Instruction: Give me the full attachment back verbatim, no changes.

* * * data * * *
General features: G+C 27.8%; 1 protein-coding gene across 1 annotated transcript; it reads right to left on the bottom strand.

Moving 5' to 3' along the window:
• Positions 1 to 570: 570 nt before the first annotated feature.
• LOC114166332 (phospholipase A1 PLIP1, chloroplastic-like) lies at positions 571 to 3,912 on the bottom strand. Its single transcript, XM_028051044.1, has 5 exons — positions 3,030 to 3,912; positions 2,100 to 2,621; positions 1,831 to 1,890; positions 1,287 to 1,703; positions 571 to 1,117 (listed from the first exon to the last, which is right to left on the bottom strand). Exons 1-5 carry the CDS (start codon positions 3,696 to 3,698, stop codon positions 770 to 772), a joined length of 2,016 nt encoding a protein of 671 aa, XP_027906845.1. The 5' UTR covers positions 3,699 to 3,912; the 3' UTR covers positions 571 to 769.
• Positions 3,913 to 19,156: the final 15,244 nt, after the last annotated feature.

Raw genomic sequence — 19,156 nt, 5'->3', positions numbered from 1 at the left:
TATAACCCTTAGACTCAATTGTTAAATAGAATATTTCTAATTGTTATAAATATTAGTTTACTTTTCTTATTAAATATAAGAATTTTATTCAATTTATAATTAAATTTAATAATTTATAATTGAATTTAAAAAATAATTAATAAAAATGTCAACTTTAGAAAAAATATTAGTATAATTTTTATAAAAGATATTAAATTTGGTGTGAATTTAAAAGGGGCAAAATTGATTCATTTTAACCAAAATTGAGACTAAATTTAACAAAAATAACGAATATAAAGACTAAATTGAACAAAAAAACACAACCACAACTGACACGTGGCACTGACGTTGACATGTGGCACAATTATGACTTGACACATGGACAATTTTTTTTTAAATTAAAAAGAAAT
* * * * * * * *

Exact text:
General features: G+C 27.8%; 1 protein-coding gene across 1 annotated transcript; it reads right to left on the bottom strand.

Moving 5' to 3' along the window:
• Positions 1 to 570: 570 nt before the first annotated feature.
• LOC114166332 (phospholipase A1 PLIP1, chloroplastic-like) lies at positions 571 to 3,912 on the bottom strand. Its single transcript, XM_028051044.1, has 5 exons — positions 3,030 to 3,912; positions 2,100 to 2,621; positions 1,831 to 1,890; positions 1,287 to 1,703; positions 571 to 1,117 (listed from the first exon to the last, which is right to left on the bottom strand). Exons 1-5 carry the CDS (start codon positions 3,696 to 3,698, stop codon positions 770 to 772), a joined length of 2,016 nt encoding a protein of 671 aa, XP_027906845.1. The 5' UTR covers positions 3,699 to 3,912; the 3' UTR covers positions 571 to 769.
• Positions 3,913 to 19,156: the final 15,244 nt, after the last annotated feature.

Raw genomic sequence — 19,156 nt, 5'->3', positions numbered from 1 at the left:
TATAACCCTTAGACTCAATTGTTAAATAGAATATTTCTAATTGTTATAAATATTAGTTTACTTTTCTTATTAAATATAAGAATTTTATTCAATTTATAATTAAATTTAATAATTTATAATTGAATTTAAAAAATAATTAATAAAAATGTCAACTTTAGAAAAAATATTAGTATAATTTTTATAAAAGATATTAAATTTGGTGTGAATTTAAAAGGGGCAAAATTGATTCATTTTAACCAAAATTGAGACTAAATTTAACAAAAATAACGAATATAAAGACTAAATTGAACAAAAAAACACAACCACAACTGACACGTGGCACTGACGTTGACATGTGGCACAATTATGACTTGACACATGGACAATTTTTTTTTAAATTAAAAAGAAAT